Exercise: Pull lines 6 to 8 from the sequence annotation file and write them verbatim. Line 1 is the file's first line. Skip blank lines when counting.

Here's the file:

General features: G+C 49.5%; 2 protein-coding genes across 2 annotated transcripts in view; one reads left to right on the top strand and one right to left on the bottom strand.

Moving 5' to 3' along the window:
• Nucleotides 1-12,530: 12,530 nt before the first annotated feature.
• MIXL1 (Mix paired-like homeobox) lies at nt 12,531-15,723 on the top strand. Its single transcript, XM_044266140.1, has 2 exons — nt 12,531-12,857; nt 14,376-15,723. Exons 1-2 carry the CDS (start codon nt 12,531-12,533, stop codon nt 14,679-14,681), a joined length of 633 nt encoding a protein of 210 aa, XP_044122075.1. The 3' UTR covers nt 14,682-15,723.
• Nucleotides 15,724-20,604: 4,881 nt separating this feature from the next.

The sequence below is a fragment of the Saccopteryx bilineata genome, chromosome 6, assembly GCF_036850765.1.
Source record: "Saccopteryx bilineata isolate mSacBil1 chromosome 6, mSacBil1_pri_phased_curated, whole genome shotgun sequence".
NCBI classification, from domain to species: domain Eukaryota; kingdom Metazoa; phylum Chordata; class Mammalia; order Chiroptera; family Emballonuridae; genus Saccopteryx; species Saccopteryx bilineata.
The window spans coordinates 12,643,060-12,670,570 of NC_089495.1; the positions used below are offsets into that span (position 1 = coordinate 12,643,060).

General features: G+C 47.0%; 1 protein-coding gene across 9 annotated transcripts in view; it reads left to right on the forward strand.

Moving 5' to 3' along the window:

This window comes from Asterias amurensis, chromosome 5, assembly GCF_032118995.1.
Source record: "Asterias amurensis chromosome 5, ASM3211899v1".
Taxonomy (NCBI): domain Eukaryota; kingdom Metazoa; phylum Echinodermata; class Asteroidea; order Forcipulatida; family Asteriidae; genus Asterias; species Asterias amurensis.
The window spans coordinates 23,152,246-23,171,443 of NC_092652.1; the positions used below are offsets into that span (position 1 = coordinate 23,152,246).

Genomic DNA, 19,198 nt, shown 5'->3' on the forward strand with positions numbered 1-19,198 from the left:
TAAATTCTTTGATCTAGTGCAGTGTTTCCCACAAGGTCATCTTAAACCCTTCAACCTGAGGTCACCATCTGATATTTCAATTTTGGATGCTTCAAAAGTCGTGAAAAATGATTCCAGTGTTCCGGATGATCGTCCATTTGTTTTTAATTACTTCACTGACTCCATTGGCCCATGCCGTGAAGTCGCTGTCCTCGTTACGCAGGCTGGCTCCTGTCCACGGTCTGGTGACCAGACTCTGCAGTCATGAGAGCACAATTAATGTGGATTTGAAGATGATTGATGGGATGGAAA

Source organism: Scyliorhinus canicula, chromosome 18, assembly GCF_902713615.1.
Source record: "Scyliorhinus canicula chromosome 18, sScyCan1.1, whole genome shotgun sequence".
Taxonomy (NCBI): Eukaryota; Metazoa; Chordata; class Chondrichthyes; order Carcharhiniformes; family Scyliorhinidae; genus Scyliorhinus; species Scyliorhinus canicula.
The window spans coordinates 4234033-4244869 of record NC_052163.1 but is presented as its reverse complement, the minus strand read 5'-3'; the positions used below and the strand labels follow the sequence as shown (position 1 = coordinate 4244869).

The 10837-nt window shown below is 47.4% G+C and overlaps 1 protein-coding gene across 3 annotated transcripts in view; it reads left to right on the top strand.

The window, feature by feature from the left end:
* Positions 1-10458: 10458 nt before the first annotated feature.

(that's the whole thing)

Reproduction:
The sequence below is a fragment of the Saccopteryx bilineata genome, chromosome 6, assembly GCF_036850765.1.
Source record: "Saccopteryx bilineata isolate mSacBil1 chromosome 6, mSacBil1_pri_phased_curated, whole genome shotgun sequence".
NCBI classification, from domain to species: domain Eukaryota; kingdom Metazoa; phylum Chordata; class Mammalia; order Chiroptera; family Emballonuridae; genus Saccopteryx; species Saccopteryx bilineata.